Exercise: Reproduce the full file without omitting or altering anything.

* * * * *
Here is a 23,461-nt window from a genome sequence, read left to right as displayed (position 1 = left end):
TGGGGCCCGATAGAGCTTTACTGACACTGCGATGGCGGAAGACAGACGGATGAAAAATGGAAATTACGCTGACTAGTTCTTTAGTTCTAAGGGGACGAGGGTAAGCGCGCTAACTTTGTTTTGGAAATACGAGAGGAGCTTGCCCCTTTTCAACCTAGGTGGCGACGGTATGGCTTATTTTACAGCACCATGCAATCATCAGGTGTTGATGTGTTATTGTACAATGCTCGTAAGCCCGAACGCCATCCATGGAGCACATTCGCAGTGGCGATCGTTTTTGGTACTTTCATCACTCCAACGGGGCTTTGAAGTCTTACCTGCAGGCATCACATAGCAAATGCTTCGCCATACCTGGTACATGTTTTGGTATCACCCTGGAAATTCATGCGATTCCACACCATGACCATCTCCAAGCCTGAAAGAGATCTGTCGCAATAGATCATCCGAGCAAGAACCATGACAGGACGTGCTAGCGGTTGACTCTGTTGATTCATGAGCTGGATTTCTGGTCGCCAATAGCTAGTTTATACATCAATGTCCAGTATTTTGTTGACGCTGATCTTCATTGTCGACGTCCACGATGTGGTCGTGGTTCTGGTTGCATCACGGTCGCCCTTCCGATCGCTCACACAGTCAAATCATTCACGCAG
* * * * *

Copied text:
Here is a 23,461-nt window from a genome sequence, read left to right as displayed (position 1 = left end):
TGGGGCCCGATAGAGCTTTACTGACACTGCGATGGCGGAAGACAGACGGATGAAAAATGGAAATTACGCTGACTAGTTCTTTAGTTCTAAGGGGACGAGGGTAAGCGCGCTAACTTTGTTTTGGAAATACGAGAGGAGCTTGCCCCTTTTCAACCTAGGTGGCGACGGTATGGCTTATTTTACAGCACCATGCAATCATCAGGTGTTGATGTGTTATTGTACAATGCTCGTAAGCCCGAACGCCATCCATGGAGCACATTCGCAGTGGCGATCGTTTTTGGTACTTTCATCACTCCAACGGGGCTTTGAAGTCTTACCTGCAGGCATCACATAGCAAATGCTTCGCCATACCTGGTACATGTTTTGGTATCACCCTGGAAATTCATGCGATTCCACACCATGACCATCTCCAAGCCTGAAAGAGATCTGTCGCAATAGATCATCCGAGCAAGAACCATGACAGGACGTGCTAGCGGTTGACTCTGTTGATTCATGAGCTGGATTTCTGGTCGCCAATAGCTAGTTTATACATCAATGTCCAGTATTTTGTTGACGCTGATCTTCATTGTCGACGTCCACGATGTGGTCGTGGTTCTGGTTGCATCACGGTCGCCCTTCCGATCGCTCACACAGTCAAATCATTCACGCAG